Title: Solar Neutrino Oscillations and the MSW Resonance
Speaker: Prof. Mike Guidry, University of Tennessee
Time & Place: 周五, 2019.5.17下午2:30, 物理楼五楼咖啡馆
Abstract: The solution of the solar neutrino "problem" by neutrino oscillations through the Mikheyev-Smirnov-Wolfenstein (MSW) resonance has been well described in many places. However, most technical discussions assume the reader to have substantial knowledge of relativisitic quantum field theory for the weak interactions. In a book just published by Cambridge University Press (Stars and Stellar Processes--Mike Guidry), I used two chapters to translate this discussion into language accessible to anyone with an understanding of quantum mechanics at the level of an advanced undergraduate student. In this lecture I will use this textbook presentation as outline for a pedagogical overview of the solar neutrino problem, its solution through neutrino oscillations and the MSW resonance, and the broader implications of that result for astrophysics and for elementary particle physics.
About the speaker:
Mike Guidry is the author of more than 200 journal publications and invited conference presentations, and 5 published textbooks. These address a range of topics in nuclear physics, computational science, advanced educational technology, programming mobil devices, astronomy, astrophysics, cosmology, general relativity, the mathematics of symmetry in physics, elementary particle physics, relativistic quantum field theory, and condensed matter physics. His published textbooks include:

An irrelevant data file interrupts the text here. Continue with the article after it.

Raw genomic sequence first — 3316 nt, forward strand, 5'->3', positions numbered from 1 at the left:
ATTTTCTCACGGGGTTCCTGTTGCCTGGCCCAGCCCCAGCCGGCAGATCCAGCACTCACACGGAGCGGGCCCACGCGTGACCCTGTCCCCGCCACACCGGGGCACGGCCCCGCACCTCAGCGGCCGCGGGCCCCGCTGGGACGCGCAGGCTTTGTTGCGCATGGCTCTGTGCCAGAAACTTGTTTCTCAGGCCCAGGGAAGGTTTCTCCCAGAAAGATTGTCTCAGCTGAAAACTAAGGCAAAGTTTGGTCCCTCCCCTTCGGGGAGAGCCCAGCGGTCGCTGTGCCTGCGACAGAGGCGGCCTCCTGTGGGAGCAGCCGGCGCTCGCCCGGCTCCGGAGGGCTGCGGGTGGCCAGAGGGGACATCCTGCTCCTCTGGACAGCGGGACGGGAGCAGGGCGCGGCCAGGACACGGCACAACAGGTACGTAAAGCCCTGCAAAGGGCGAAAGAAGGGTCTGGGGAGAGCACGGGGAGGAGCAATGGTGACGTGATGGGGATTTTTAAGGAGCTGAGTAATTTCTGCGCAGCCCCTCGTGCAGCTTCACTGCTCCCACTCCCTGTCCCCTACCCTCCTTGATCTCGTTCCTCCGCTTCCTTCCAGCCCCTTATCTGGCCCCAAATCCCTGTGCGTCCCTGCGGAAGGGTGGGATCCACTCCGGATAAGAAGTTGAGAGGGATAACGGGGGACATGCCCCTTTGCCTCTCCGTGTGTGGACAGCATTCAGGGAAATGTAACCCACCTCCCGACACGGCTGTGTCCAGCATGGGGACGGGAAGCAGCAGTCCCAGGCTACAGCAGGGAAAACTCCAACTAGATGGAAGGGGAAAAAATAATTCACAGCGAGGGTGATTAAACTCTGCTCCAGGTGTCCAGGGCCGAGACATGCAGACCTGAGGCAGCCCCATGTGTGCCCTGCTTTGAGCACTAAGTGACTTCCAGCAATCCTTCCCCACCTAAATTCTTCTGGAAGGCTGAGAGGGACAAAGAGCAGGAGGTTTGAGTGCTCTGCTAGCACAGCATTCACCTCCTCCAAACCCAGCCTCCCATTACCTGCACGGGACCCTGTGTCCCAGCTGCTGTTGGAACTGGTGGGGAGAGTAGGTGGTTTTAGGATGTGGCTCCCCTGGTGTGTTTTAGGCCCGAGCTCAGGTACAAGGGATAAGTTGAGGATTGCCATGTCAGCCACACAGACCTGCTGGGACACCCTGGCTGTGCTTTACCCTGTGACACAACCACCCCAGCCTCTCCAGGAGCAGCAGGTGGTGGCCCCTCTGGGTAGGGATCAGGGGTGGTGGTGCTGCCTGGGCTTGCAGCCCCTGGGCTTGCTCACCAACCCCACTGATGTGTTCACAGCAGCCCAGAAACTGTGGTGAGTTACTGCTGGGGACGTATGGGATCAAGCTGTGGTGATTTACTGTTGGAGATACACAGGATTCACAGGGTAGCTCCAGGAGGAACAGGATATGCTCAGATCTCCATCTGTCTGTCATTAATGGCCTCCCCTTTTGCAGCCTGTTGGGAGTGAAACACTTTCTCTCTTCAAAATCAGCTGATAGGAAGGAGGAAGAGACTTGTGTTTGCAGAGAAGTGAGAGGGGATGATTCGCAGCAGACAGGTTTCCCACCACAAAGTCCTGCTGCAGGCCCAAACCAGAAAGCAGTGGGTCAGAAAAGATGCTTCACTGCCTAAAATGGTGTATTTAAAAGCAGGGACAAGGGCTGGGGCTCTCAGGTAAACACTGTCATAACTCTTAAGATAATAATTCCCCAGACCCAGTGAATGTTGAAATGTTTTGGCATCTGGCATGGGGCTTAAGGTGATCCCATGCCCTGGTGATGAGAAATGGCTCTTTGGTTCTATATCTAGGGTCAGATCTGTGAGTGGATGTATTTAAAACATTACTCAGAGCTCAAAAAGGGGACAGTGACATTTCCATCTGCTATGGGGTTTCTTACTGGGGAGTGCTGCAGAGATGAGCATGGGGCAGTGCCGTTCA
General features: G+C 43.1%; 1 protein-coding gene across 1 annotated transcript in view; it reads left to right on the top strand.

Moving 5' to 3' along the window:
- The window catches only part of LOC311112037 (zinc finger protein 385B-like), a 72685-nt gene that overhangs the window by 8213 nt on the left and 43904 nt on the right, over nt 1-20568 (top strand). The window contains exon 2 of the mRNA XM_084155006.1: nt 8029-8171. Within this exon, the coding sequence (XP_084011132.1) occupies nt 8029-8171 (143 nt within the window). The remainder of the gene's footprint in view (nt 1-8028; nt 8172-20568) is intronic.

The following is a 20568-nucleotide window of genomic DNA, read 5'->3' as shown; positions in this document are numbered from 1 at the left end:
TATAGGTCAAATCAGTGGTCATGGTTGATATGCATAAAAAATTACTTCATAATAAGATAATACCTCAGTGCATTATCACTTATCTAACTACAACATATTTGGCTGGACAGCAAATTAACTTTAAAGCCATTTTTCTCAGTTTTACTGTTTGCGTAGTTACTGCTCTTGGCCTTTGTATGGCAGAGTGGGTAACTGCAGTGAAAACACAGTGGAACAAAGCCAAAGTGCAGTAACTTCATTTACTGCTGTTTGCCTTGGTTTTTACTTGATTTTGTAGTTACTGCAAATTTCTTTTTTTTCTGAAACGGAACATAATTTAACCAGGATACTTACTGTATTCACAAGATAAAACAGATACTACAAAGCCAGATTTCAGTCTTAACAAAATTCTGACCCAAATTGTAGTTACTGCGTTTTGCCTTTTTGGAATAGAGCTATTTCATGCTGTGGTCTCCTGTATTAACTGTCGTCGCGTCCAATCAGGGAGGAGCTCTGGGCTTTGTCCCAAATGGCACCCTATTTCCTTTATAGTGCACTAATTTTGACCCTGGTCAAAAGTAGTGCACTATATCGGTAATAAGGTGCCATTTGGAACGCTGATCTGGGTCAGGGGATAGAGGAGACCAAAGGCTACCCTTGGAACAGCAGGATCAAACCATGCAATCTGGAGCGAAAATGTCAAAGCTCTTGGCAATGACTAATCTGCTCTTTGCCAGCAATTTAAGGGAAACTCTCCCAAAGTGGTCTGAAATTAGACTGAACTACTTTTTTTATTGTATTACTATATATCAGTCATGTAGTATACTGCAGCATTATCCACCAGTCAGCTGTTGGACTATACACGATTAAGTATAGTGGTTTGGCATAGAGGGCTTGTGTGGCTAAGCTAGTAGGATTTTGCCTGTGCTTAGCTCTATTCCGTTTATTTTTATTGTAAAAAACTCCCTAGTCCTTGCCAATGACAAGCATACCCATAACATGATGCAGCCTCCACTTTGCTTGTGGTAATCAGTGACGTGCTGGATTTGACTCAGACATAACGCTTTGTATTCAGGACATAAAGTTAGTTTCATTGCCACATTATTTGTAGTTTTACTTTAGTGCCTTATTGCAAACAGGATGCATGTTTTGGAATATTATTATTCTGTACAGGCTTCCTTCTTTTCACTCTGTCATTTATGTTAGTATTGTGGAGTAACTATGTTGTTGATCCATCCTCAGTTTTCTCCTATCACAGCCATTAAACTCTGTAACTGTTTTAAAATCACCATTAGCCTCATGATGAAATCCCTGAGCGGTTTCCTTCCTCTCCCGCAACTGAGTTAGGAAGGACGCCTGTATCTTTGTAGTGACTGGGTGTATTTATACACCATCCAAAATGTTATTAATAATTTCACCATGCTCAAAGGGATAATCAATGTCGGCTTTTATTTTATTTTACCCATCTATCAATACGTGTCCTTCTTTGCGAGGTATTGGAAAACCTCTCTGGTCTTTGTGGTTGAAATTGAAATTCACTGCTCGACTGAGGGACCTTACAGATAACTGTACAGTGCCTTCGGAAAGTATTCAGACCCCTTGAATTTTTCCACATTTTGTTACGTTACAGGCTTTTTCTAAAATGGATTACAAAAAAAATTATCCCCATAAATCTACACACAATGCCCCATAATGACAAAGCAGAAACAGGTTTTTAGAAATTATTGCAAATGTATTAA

1. Gauge Field Theories: An Introduction with Applications – Mike Guidry (Wiley Interscience, 1991)
2. Online Journey through Astronomy – Mike Guidry and Tina Riedinger (Brooks-Cole, Cengage, 2000)
3. Virtual Astronomy Laboratories – Mike Guidry and Kevin Lee (Brooks-Cole, Cengage, 2004)
4. Stars and Stellar Processes – Mike Guidry (Cambridge University Press, 2019)
5. Modern General Relativity: Black Holes, Gravitational Waves, and Cosmology – Mike Guidry (Cambridge University Press, 2019)
A sixth textbook, Symmetry and Broken Symmetry: Groups, Algebras, and Topologies in Modern Physics is currently in preparation for Cambridge University Press. He previously held the role of lead technology developer for several major college textbooks in introductory physics, astronomy, biology, genetics, and microbiology. He has won multiple teaching awards and is responsible for a variety of important science outreach initiatives. His current research centers on development of new algorithms for solving large coupled sets of differential equations in astrophysics and other scientific applications, developing new symmetry-based techniques for understanding high-temperature superconductors and other strongly-correlated electron systems, and development of new symmetry-based approaches to quantum Hall physics in graphene.